Editor's Note: The spelling and punctuation in this article have been edited to conform to American standards.

And in a box beside the article:

America's Trust in Religious Institutions Dips
Americans trust the military and the police force significantly more than the church and organized religion, a new Gallup Poll says. Only 46 percent of respondents said they had either a "great deal" or "quite a lot" of confidence in the church, compared with 69 percent who said they trusted the military and 54 percent who trust police officers.

The figures are among the lowest for institutionalized religion in the three and a half decades that Gallup has conducted the poll. Peaking at 68 percent in May 1975, the numbers bottomed out at 45 percent in June of 2003. But while confidence is waning for organized religion, the numbers are even bleaker for other American institutions. Just 25 percent expressed confidence in the presidency, while a mere 14 percent say they trust Congress.

Religious Belief Dips Again in Australia
The 2006 Australian census reveals that nearly one in five Australians are not religious. The Anglican Church is hardest hit by this decline in interest in religion.

The figures revealed that 3.7 million Australians -- 19 percent -- said they had no religion on Census night last year, which was 3 percent more than the 2001 figure of 2.9 million. The state of South Australia had the largest number of self-declared non-religious people -- 25% of the population.

The number of people who said they were Anglican also decreased by nearly 175,000 to 3.7 million. Some 12.7 million people nationwide claimed to be Christian. But as a proportion of the population, Christianity dipped from 71 percent to 64 percent.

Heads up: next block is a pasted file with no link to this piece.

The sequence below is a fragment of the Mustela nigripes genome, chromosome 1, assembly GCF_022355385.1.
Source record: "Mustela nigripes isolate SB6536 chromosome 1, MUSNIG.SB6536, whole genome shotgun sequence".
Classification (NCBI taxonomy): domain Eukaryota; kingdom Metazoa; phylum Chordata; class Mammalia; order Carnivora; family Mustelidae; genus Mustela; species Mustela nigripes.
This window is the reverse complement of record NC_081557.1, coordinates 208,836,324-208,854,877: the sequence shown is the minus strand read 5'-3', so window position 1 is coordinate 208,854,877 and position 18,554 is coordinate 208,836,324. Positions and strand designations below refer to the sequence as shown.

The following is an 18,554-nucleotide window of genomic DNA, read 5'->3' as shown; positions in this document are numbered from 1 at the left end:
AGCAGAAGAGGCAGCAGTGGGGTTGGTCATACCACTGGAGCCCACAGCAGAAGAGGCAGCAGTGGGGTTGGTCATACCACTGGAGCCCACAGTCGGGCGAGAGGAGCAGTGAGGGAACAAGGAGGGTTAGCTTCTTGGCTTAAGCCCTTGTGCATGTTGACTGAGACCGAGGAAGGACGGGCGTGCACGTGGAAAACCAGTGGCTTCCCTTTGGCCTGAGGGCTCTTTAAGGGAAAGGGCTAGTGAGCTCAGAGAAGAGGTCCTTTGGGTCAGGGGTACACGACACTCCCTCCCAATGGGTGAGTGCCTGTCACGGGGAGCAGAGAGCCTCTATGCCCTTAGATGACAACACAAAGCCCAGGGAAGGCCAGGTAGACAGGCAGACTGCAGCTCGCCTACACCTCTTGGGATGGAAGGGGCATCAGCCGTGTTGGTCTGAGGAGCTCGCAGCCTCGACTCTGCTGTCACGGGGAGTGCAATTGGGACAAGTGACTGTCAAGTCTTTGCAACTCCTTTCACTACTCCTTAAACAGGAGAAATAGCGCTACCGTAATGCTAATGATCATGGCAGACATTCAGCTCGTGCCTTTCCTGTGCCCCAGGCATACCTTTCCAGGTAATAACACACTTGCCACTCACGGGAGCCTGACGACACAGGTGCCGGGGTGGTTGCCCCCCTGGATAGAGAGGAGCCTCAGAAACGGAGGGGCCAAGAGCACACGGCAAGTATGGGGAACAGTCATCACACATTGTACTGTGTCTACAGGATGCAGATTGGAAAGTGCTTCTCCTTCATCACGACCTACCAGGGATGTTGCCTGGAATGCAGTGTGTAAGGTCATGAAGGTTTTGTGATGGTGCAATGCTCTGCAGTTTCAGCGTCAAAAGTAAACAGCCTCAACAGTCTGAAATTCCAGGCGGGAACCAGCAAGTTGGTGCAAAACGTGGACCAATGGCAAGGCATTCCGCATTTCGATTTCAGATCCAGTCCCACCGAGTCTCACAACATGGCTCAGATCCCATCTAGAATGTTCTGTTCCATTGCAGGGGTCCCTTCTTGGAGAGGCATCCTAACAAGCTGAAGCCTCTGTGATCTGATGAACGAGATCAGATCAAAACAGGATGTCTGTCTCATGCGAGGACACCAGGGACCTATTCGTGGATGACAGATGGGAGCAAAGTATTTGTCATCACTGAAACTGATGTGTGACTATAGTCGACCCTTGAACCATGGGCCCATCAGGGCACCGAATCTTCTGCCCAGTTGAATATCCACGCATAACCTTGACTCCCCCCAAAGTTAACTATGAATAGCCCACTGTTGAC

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Was Jesus Christ an admirable figure?

----------------- Bulletin Message -----------------
Date: Jul 4, 2007 4:35 PM


Interviewer: Could we both agree at least that, whether you view Him as God or man, Jesus Christ was an admirable figure?

Mills: No I disagree completely. I think its quite evident from reading the New Testament that Jesus believed in a literal hell, where those who rejected His teachings were to be sadistically tortured, akin to being dowsed with gasoline and set ablaze with a match. Not only is this teaching not "admirable," it is thoroughly disgusting and, in my view should never be taught to young children, who understandably become upset and horror-stricken at the ghastly imagery. Parents are so eager to teach their children that happy little prayer '...if I should die before I wake, I pray the lord my soul to take." How inhumane can you possibly be!
There is a pronounced dissimilarity between the popularized "loving" version of Jesus we hear about in church and the Jesus as actually quoted in the New Testament. No wonder His followers are so intolerant. They are only following Jesus' declarations that anyone who disagreees with their religious beliefs deserves eternal incineration. The Bible- both Old and New Testaments - is filled with instances in which God, in various incarnations, supposedly orders people and armies to be murdered or to commit murder.